TikTok has become a dangerous breeding ground for mental disorders

A new group of social media stars is sweeping TikTok: mental health influencers. Most of them are teenage girls and young women who post videos of themselves showing symptoms, such as Tourette’s tics or rapid personality changes due to a speech disorder. borderline personality. Others, often without any medical qualifications, post videos that help viewers “self-diagnose” their own mental conditions.

These videos become Billions of views. On TikTok alone, the hashtag #BPD (borderline personality disorder) has 3.7 billion views, #bipolar 2 billion and #DID (dissociative identity disorder) 1.5 billion more.

Recently, psychologists have noticed a surge of teenage girls claiming to also suffer from Tourette syndrome and rare mental illnesses, such as borderline personality disorder, bipolar disorder and schizophrenia – conditions rarely seen in teenage girls. And a common denominator among many of these symptomatic girls has been identified: Consuming mental health content on TikTok.

TikTok’s mental health explosion is “a modern version of social contagion, which has always been more prevalent among teenage girls”, according to psychology professor Dr Jean Twenge.
Rebecca Smith

In one case, Caroline Olvera of Rush University Medical Center in Chicago researched “many” girls with tics who all said the word “beans” with English accents, even some who spoke no English. It turns out that a British Tourette influencer with over 14 million followers exhibited the exact same “beans” twitch.

After nearly two years of lockdowns and school closures, lonely teens are spending more time online, and many are inevitably encountering mental health content on TikTok. When they do, the platform’s algorithm kicks in, serving impressionable young girls even more videos on the subject. While mental health awareness is certainly a good thing, well-meaning influencers are inadvertently harming impressionable young viewers, many of whom seem to mistakenly self-diagnose themselves with a disorder or suddenly manifest symptoms because they are now aware.

On TikTok alone, the hashtag #BPD (borderline personality disorder) has 3.7 billion views.
On TikTok alone, the hashtag #BPD (borderline personality disorder) has 3.7 billion views.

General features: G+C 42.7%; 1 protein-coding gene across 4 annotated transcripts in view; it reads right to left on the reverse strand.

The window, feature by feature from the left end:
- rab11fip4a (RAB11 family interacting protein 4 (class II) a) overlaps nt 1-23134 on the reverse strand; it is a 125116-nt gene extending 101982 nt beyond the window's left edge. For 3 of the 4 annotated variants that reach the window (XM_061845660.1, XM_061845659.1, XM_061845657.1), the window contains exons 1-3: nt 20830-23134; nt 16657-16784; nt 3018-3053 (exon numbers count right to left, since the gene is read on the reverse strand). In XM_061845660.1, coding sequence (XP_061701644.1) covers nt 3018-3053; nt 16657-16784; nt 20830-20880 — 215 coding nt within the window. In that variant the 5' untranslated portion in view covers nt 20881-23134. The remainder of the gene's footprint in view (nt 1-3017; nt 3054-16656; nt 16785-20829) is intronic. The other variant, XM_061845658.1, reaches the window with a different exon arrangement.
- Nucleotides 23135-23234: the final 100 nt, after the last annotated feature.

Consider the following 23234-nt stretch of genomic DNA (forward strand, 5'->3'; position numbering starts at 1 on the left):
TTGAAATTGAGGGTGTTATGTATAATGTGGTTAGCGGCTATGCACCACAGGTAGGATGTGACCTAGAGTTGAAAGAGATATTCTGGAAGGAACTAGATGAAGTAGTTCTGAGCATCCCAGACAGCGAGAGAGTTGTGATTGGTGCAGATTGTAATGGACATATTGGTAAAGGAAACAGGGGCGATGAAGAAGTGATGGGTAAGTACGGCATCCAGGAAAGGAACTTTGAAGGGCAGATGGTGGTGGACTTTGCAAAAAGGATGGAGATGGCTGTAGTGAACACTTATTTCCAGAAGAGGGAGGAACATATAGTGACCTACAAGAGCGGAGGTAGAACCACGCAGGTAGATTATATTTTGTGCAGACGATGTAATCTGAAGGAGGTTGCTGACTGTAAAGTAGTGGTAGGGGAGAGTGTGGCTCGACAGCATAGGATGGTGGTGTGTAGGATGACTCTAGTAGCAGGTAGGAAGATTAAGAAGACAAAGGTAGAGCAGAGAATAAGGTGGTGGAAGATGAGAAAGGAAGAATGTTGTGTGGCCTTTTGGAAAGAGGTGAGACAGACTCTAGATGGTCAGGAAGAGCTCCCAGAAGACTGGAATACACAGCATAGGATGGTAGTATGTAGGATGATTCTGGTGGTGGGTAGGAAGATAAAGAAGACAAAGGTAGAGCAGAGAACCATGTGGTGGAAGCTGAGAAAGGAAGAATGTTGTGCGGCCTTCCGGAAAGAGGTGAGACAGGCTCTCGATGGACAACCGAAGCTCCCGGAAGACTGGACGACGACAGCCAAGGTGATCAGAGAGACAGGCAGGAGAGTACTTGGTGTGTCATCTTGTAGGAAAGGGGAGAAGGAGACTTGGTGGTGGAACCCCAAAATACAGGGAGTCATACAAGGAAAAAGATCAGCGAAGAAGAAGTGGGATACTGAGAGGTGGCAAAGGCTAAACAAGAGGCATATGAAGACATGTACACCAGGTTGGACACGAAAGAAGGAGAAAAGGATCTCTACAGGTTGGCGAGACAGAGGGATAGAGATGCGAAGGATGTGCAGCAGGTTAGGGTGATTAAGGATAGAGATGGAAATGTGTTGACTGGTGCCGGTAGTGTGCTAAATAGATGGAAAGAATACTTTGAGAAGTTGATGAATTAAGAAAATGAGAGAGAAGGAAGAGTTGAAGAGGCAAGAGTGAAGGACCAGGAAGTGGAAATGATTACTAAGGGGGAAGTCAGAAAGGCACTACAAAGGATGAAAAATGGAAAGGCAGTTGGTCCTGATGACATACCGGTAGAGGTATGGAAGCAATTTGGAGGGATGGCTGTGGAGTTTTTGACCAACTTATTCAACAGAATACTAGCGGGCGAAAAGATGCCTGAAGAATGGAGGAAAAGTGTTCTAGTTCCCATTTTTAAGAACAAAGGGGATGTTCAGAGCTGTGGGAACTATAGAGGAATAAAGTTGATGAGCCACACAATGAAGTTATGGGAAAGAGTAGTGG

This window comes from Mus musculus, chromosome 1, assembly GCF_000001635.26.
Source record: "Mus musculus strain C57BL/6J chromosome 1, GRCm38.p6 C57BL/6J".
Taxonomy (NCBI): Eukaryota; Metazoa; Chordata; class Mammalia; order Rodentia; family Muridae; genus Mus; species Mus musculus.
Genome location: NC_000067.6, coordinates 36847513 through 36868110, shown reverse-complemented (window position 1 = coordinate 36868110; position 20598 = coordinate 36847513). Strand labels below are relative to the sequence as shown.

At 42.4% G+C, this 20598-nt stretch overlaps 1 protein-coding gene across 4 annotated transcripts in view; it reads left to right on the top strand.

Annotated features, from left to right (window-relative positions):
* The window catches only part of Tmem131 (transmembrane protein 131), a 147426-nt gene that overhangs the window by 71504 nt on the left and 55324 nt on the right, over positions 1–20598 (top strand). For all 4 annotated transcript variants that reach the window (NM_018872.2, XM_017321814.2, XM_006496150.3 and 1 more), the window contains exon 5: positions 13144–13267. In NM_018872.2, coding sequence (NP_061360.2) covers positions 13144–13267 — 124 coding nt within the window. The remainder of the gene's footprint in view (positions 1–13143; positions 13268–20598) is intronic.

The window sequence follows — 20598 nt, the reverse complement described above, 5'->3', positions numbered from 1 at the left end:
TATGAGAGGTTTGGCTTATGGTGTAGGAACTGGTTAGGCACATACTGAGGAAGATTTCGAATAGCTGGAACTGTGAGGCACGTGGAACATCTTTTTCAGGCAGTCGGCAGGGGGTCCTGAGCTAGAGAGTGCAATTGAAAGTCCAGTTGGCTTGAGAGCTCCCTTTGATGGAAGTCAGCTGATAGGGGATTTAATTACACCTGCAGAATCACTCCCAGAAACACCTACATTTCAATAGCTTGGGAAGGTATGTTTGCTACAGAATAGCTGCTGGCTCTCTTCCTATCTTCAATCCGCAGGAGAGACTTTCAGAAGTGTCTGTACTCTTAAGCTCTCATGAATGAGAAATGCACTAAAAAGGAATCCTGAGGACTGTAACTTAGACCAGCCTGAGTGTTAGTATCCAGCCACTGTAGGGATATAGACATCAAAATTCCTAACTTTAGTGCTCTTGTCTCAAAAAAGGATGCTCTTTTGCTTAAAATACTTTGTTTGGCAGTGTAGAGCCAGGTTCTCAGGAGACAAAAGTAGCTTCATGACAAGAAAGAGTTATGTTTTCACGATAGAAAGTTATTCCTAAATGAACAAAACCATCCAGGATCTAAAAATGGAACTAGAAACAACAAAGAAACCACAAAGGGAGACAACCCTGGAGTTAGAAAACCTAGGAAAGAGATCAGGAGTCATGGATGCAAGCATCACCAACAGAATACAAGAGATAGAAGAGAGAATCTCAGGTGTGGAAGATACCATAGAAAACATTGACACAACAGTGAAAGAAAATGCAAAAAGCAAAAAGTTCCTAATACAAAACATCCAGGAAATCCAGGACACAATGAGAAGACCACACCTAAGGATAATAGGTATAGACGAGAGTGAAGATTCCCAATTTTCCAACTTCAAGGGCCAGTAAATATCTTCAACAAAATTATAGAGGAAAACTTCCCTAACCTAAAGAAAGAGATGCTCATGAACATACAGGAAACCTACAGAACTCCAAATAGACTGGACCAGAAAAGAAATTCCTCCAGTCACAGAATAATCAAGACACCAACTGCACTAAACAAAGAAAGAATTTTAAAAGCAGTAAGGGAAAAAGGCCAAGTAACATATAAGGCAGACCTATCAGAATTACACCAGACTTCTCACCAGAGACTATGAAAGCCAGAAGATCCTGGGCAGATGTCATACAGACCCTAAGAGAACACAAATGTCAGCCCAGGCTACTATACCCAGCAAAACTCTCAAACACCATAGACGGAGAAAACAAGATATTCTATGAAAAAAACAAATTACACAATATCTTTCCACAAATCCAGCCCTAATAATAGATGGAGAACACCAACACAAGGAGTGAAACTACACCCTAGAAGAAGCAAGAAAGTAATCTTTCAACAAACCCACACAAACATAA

ICT Tac

TikTok’s mental health explosion is “clearly a modern take on social contagion, which has historically been more prevalent among teenage girls than other demographics,” said University psychology professor Dr Jean Twenge. of San Diego State and author of “iGen: Why Today’s Super-Connected Kids Are Growing Up Less Rebellious, More Tolerant, Less Happy – and Completely Unprepared As Adults. Eating disorders spread within groups of friends.

As a member of Gen Z, I’ve seen firsthand what social media has done to a generation of young women — it’s even left self-harm scars on the wrists of many of my peers. I know a terrifying number of peers who have harmed each other, many of whom were habitual social media users.

The #bipolar hashtag has 2 billion views on TikTok – and many mental health influencers are posting videos that help viewers “self-diagnose” their own mental conditions.
The #bipolar hashtag has 2 billion views on TikTok – and many mental health influencers are posting videos that help viewers “self-diagnose” their own mental conditions.
ICT Tac

Rates of depression doubled among teenage girls between 2009 and 2019, and hospital admissions for self-harm soared 100% for girls aged 10 to 14 during the rise of social media between 2010 and 2014. most recent data available. The rise in poor mental health along with the ubiquity of smartphones has led to its own frightening epidemic.

Gone are the days of showing off your best life highlight reel on Instagram. Now it’s trendy to celebrate your worst moments. What attracts attention in today’s social media market is tears, and content creators are encouraged to be vulnerable to views.

Dr. Jean Twenge, author of
Dr. Jean Twenge, author of “iGen: Why Today’s Super-Connected Kids Are Growing Up Less Rebellious, More Tolerant, Less Happy – and Completely Unprepared As Adults,” sounded the alarm about mental health influencers.

So far, there is no solution to this crisis. The answer does not lie in the ignorant politicians trying to regulate Big Tech, and certainly not in the companies themselves, which are incentivized to put profits before people. Nor should we discourage public conversation about mental health issues.

On the contrary, parents – especially those of teenage girls – must be the first line of defense against the harmful effects of social media. Unlike texting friends and playing video games, social media is totally inappropriate for kids and tweens. Big Tech platforms themselves prohibit anyone under the age of 13 from creating social media accounts. Following this rule and avoiding social media use for even longer is the best way to prevent these tragic mental health consequences.

iGen
Dr Twenge urges parents to keep girls away from social media until they are 16 if possible.

Dr Twenge urges parents to keep girls away from social media until they are 16 if possible. She also advises to “leave your phone outside your bedroom while you sleep, make sure your kids do the same, [and] put down all electronic devices one hour before bedtime.

Bottom Line: Once the land of silly dances and kitten videos, TikTok is now a breeding ground for mental disorders. The evidence that social media is harmful to young people’s mental health is both increasingly overwhelming. And it’s time for Gen Z – and their parents – to start taking notice.

Rikki Schlott is a Gen Z journalist, podcast host, and student at Columbia University.

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